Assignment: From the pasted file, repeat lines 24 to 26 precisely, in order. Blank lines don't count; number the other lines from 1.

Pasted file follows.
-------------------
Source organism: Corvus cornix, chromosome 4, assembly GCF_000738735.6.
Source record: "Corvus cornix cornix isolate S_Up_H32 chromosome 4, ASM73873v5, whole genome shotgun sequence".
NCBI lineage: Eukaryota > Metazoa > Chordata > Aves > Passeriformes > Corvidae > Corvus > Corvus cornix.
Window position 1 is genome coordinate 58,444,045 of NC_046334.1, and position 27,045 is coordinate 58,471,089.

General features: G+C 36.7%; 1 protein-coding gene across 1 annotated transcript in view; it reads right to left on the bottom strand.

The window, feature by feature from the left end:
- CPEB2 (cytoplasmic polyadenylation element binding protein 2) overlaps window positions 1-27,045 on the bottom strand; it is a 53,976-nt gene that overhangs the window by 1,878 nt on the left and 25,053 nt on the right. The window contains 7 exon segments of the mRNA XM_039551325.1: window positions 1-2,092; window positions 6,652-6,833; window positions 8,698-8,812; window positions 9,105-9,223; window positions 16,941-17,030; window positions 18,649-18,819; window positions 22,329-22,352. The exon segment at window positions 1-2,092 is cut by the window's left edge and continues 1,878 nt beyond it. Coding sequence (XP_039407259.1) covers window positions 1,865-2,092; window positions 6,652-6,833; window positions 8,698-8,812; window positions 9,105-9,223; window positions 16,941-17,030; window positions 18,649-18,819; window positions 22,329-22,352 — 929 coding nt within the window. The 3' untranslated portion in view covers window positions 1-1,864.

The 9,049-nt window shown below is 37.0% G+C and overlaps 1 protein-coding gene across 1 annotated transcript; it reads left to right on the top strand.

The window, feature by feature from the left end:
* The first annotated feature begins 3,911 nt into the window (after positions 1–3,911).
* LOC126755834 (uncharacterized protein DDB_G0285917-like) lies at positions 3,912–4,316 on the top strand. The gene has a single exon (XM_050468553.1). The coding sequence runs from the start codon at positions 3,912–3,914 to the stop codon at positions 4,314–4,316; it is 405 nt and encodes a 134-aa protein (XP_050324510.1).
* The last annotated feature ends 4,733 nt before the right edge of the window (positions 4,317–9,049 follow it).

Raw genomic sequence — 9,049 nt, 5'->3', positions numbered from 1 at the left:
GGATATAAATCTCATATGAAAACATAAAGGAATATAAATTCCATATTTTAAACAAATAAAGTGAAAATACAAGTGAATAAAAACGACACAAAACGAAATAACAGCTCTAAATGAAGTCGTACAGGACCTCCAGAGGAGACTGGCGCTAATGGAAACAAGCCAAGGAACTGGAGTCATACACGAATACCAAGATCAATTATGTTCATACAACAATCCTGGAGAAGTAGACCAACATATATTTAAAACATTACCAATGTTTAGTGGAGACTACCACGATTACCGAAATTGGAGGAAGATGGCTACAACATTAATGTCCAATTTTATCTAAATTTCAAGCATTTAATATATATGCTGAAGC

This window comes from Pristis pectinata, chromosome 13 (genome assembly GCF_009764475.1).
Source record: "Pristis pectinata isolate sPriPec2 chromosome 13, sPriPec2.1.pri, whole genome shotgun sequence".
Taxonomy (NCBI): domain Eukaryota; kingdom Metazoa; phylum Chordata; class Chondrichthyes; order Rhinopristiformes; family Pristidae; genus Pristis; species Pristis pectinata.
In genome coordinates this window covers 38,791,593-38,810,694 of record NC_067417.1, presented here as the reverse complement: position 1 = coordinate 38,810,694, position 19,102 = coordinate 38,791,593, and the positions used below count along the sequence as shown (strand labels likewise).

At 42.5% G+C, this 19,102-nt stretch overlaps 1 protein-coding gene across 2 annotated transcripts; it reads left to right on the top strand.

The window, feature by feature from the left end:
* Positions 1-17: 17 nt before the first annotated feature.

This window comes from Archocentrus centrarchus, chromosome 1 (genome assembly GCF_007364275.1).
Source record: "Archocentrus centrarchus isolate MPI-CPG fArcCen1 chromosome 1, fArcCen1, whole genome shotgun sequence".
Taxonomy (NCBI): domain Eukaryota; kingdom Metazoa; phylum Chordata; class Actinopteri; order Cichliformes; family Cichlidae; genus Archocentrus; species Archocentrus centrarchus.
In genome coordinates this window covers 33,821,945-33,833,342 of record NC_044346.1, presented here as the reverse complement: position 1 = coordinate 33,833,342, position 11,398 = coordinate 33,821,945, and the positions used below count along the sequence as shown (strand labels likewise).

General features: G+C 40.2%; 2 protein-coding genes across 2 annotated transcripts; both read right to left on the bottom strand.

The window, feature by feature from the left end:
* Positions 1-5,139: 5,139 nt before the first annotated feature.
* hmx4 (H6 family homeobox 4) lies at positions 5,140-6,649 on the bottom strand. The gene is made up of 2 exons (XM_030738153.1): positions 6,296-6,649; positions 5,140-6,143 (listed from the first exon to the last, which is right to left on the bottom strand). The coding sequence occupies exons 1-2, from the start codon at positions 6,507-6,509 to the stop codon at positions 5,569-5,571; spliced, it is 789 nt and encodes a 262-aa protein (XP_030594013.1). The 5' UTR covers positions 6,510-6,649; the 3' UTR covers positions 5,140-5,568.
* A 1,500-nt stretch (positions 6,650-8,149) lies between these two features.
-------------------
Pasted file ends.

Taxonomy (NCBI): domain Eukaryota; kingdom Metazoa; phylum Chordata; class Actinopteri; order Cichliformes; family Cichlidae; genus Archocentrus; species Archocentrus centrarchus.
In genome coordinates this window covers 33,821,945-33,833,342 of record NC_044346.1, presented here as the reverse complement: position 1 = coordinate 33,833,342, position 11,398 = coordinate 33,821,945, and the positions used below count along the sequence as shown (strand labels likewise).

General features: G+C 40.2%; 2 protein-coding genes across 2 annotated transcripts; both read right to left on the bottom strand.